made from the residue of sugar cane, are used to deter a variety of destructive
insects. Unlike the use of pesticides, none of these biological/organic control
methods will lead to pest resistance or harm the environment; instead, they
serve to restore the ecological balance and to increase the farmers’ health,
profit, knowledge and independence.
Organic farmers regain full independence
The third year of the NPM programme is the organic stage of cotton production,
and is run by Oxfam. Oxfam has accessed a traditional Tamil Nadu non-hybrid
variety called surabhi from the Central Institute of Cotton Research in Coimbatore.
This variety has an excellent staple length and is therefore popular with
buyers. It also has resistance to both pests and diseases such as bacterial
leaf blight, and grows well in conditions similar to those in AP.
Moreover, the surabhi seed costs Rs130 per acre, as opposed to Rs450 per acre
for hybrid cotton and Rs1600+ per acre for GM Bt cotton. It will give a standard
yield of 3 to 4 quintals per acre in poor conditions, though in good conditions
last year, it yielded 8 quintals per acre. More importantly, it yields viable
seed that puts seed control back in the farmers’ hands, allowing them to retain
and propagate the line; an unusual benefit in this age of hybrids.
So with freely available
local fertilisers such as tank silt, vermicompost and green manure, and
cheap natural pest control inputs, a profit from the crop is almost inevitable,
giving peace of mind to the farmer, who can repay any debt to the cooperative
for lending to new members.
Research backs up the case for NPM and organic cotton
A report entitled Bt cotton vs. Non Pesticidal Management of cotton: Findings
of a study by the Centre for Sustainable Agriculture 2004-05 compares Bt
and NPM cotton in AP. It reports conclusively that Bt cotton is more prone
to pests and diseases and that beneficial insects are more prevalent on NPM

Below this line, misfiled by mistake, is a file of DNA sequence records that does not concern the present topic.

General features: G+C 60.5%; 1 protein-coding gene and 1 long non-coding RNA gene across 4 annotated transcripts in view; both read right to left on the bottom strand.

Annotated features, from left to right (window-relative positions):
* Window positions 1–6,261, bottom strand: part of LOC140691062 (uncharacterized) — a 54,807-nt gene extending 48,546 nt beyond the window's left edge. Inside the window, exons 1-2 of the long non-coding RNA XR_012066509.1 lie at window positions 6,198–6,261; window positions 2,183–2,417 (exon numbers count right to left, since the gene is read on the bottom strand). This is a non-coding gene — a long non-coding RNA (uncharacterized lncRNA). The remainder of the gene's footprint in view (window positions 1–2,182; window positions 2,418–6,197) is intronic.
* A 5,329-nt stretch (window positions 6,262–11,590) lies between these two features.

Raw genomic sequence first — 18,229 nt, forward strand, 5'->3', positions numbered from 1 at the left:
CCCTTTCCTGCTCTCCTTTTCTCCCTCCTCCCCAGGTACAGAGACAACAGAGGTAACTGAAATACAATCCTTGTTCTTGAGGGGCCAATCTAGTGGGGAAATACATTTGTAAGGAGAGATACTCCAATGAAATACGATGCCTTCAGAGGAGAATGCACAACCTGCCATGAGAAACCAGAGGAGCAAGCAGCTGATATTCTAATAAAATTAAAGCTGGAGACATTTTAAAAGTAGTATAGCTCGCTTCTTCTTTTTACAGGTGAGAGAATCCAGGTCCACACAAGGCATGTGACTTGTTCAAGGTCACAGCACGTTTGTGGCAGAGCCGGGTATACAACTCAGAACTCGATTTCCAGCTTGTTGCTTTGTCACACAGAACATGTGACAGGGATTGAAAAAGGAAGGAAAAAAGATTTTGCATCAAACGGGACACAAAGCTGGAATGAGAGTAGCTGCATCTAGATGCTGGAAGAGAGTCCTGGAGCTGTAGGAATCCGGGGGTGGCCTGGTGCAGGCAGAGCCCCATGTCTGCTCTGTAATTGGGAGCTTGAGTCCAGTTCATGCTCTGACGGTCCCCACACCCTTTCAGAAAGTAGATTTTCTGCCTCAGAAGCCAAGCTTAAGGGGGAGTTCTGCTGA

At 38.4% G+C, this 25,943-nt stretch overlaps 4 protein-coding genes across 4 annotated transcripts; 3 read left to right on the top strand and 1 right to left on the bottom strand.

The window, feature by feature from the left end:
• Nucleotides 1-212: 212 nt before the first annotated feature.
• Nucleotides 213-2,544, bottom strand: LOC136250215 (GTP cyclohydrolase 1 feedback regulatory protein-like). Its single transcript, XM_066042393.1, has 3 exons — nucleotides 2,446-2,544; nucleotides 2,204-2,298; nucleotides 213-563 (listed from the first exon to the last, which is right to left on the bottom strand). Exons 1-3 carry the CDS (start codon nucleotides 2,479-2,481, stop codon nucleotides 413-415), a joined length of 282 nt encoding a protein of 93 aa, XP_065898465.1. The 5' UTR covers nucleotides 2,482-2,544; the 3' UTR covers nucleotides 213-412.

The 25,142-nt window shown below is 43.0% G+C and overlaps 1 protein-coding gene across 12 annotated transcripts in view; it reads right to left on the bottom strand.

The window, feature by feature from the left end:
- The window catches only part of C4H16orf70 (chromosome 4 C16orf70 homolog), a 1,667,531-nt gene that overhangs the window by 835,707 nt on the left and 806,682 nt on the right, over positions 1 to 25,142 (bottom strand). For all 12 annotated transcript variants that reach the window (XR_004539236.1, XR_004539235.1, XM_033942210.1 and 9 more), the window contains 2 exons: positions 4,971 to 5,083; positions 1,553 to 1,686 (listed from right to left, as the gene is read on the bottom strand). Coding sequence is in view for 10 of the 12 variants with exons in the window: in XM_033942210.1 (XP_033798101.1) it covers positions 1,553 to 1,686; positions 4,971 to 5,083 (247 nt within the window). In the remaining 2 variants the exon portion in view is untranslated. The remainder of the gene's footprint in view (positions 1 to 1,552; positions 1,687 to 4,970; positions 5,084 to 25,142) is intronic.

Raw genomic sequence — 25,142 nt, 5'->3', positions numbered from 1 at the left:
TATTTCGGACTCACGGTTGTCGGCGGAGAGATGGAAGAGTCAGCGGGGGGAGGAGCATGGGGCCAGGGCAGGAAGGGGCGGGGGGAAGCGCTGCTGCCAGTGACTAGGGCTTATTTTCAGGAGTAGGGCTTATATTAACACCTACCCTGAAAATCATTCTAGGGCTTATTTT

cotton. It also reports that the cost of pest management of Bt cotton is 690
percent higher than in NPM farming systems and that seed cost of Bt cotton is
355 percent higher than conventional varieties (‘Organic cotton beats Bt Cotton
in India’ SiS
who works for Oxfam on this programme, told me that in Maharashtra,
Karnataka and other Indian states, there is a culture of organic agriculture,
and she is currently talking to local officials to promote organic production
in colleges and research institutes in AP and to familiarise local farmers
with this lost tradition.
The greatest triumph for organic cotton happened when the AP Minister of Agriculture
Mr Raghuveera Reddy got the failed Monsanto cotton hybrids - Mech-12 Bt, Mech-162
Bt and Mech-184 Bt - banned in the state in May 2005, and is now supporting
the expansion of the NPM programme since witnessing its success in the village
of Punukula (‘Organic Cotton Beats Bt Cotton in India’ SiS
Madhavi added that the multinational
companies have corrupted seed dealers who gain a much larger profit on each
drum of Bt seed sold than non-Bt seed, and although the Bt crop looks destined to fail again this year,
most illiterate farmers, through wishful thinking, have believed
the hype of the profiteers. They remain caught in a cycle of debt, pesticide
But the transition to organic
cotton has been very successful where implemented and Oxfam is seeking to
give more farmers this sustainable option and will expand its programme to
other crops, including rice, in the near future. This is the opportunity
that small farmers need to avoid falling into the Bt cotton trap, and return
to autonomy and financial independence.